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Name: ________________________________

Getting Rescue Robot Ready, by K. Dugdale, is provided under a Creative Commons Attribution-Share Alike
licence (CC BY-SA 3.0 AU), unless otherwise indicated.
GETTING STARTED
Robots help us do many things. They can do this when we tell them
what to do, by giving them some sort of input.

To get your robot to be a rescue robot you will need to program it, or
give it the correct input, to move forward, backwards, and to turn.
You will also need to think about what sensors you will use and what
happens to the robot when the sensors are activated.

Use the space below to write down what you think you need to know or
be able to do, to program your rescue robot.

Getting Rescue Robot Ready, by K. Dugdale, is provided under a Creative Commons Attribution-Share Alike
licence (CC BY-SA 3.0 AU), unless otherwise indicated.
ROBOLAB ICONS

1. What does it mean when Port B and C are lit up in orange?

2. What does the Direction option let the robot to do?

3. What does the steering part do?

4. Which setting will make the robot move faster, Power level 20 or
80?

5. What does 1 rotation mean?

6. What are the 3 other options for Duration?


A)
B)
C)
7. What options are available for Next Action?
A)
B)

Getting Rescue Robot Ready, by K. Dugdale, is provided under a Creative Commons Attribution-Share Alike
licence (CC BY-SA 3.0 AU), unless otherwise indicated.
LETS GET PROGRAMMING
Using the tutorials in the Common Palette, complete the following
lessons and paste or draw the program into the box. Think about how
these might be useful when you go to complete the rescue challenge.

8. Go forward (Lesson 3)

9. Curve turn (Lesson 6)

10. Square (Lesson 8)

Getting Rescue Robot Ready, by K. Dugdale, is provided under a Creative Commons Attribution-Share Alike
licence (CC BY-SA 3.0 AU), unless otherwise indicated.
11. Sonic sensor (Lesson 15)

12. Line sensor (Lesson 16)

13. Follow a black line (Lesson 17)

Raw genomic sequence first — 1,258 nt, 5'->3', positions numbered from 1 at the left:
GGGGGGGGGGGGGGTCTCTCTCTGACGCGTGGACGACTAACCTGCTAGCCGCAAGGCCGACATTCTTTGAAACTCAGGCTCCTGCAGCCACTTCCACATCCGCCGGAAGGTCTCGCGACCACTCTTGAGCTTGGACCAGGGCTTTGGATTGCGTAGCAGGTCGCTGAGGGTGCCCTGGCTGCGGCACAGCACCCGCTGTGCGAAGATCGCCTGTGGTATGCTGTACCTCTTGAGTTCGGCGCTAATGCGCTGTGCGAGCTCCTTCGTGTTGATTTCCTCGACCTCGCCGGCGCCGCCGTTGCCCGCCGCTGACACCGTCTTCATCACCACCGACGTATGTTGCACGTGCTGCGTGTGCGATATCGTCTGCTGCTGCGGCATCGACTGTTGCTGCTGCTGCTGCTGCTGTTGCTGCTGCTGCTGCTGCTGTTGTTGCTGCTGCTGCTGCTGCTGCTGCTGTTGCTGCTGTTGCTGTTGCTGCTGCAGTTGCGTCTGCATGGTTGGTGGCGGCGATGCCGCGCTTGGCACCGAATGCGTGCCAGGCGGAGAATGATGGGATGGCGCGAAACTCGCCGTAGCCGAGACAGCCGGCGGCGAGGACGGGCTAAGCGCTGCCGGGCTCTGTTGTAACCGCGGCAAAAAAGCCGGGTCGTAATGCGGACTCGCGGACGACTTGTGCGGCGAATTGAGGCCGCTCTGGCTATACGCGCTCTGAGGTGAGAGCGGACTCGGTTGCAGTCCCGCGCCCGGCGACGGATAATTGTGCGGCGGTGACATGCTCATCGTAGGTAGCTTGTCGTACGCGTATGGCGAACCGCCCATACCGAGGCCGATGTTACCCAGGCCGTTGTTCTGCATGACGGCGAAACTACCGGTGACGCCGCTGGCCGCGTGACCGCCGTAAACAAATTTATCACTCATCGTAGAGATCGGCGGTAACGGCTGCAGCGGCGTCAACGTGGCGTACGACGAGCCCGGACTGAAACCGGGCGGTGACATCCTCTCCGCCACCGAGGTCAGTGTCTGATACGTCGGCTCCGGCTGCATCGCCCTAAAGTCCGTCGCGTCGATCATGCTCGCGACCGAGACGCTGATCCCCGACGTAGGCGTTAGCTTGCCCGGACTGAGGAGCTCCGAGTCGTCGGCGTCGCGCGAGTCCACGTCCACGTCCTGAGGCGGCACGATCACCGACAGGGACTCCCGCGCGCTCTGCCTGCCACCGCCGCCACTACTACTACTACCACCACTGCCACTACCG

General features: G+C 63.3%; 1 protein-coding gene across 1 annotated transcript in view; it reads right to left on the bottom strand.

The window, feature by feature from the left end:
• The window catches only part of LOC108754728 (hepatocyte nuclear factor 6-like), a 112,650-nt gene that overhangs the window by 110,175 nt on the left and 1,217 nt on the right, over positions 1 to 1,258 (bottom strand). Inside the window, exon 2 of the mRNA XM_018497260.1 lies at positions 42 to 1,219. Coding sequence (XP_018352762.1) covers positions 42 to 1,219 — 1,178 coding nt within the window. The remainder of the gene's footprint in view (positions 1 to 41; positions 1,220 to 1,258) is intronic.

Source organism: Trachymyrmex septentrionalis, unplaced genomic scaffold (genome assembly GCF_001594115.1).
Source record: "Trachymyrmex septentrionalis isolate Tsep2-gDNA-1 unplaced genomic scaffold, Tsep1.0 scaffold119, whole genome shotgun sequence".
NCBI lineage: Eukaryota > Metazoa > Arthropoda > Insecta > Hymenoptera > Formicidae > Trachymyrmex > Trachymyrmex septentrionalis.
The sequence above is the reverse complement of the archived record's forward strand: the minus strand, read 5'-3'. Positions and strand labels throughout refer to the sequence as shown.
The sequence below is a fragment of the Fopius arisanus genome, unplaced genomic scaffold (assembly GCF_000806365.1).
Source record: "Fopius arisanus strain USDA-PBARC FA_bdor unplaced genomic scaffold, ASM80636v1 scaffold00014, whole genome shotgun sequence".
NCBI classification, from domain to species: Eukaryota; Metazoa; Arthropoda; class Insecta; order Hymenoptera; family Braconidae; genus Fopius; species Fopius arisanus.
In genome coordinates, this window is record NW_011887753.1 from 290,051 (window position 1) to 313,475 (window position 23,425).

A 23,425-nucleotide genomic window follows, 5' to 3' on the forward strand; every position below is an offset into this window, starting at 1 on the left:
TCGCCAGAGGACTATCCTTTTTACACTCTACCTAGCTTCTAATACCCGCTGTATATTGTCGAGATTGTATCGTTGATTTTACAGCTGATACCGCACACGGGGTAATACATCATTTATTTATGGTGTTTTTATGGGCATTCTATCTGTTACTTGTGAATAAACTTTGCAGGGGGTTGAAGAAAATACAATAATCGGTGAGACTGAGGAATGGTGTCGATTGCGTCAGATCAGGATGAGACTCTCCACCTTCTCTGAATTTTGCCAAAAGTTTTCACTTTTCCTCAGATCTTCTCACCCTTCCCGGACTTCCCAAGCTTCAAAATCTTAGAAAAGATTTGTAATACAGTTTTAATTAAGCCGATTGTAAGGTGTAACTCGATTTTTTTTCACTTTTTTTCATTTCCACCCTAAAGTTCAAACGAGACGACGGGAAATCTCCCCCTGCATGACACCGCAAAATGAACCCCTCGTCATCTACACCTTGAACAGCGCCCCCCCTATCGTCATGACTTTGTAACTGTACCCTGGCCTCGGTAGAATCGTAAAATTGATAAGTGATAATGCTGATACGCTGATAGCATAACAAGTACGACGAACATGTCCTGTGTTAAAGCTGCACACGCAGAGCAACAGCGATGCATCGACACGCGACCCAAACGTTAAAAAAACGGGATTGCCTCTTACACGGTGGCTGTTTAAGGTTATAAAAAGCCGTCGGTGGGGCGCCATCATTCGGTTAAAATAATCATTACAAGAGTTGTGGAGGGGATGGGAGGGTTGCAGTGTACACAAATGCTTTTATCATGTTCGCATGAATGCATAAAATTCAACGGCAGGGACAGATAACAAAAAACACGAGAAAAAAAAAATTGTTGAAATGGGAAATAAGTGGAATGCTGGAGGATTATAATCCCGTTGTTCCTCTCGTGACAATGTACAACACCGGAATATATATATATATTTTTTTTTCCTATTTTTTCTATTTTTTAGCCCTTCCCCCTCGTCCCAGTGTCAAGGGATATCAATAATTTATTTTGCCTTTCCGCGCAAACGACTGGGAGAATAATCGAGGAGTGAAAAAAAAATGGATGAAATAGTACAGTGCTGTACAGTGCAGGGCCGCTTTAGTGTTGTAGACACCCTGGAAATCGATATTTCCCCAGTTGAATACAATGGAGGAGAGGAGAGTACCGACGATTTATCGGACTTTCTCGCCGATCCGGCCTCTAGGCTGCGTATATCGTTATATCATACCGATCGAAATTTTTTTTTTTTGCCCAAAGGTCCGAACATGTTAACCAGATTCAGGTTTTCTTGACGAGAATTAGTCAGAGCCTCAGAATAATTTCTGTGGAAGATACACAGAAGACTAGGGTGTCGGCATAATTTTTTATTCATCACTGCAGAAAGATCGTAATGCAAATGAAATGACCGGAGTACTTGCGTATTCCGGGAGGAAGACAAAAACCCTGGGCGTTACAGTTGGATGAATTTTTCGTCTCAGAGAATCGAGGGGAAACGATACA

14. Pick another lesson of your own choosing

Getting Rescue Robot Ready, by K. Dugdale, is provided under a Creative Commons Attribution-Share Alike
licence (CC BY-SA 3.0 AU), unless otherwise indicated.
WRITING OUR OWN PROGRAMS
You are now ready to write some programs of your own. Write a 5
step program for your robot, download it to your robot, and then test
it to see if it works. Using the Writing our own programs sheet (get
this from your teacher), name your program, and then print or draw it
onto the sheet and write a short paragraph about what it was meant to
do and what happened when you tested it. Do this at least five times.
Glue your work on this page.

Getting Rescue Robot Ready, by K. Dugdale, is provided under a Creative Commons Attribution-Share Alike
licence (CC BY-SA 3.0 AU), unless otherwise indicated.
Robotic Reflection
Robots can help us in many ways. Every day they make our lives safer,
easier, and better. People need to tell robots how to do the things they
do, by inputting information or instructions (programming them). This
involves working out what the problem is, and explaining it in a way that
your robot can understand. Sometimes this process does not go as well
as we had hoped, and we need to rethink or remake our robot or the
program. To be a successful robot programmer you need to be adaptable,
have flexible thinking, be creative, and work with others. Have you used
any of these in your work with robots?

In the space below, write about some difficulties you experienced when
working or programming your robot, and explain how you used the above
ideas to help solve the problems.
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Getting Rescue Robot Ready, by K. Dugdale, is provided under a Creative Commons Attribution-Share Alike
licence (CC BY-SA 3.0 AU), unless otherwise indicated.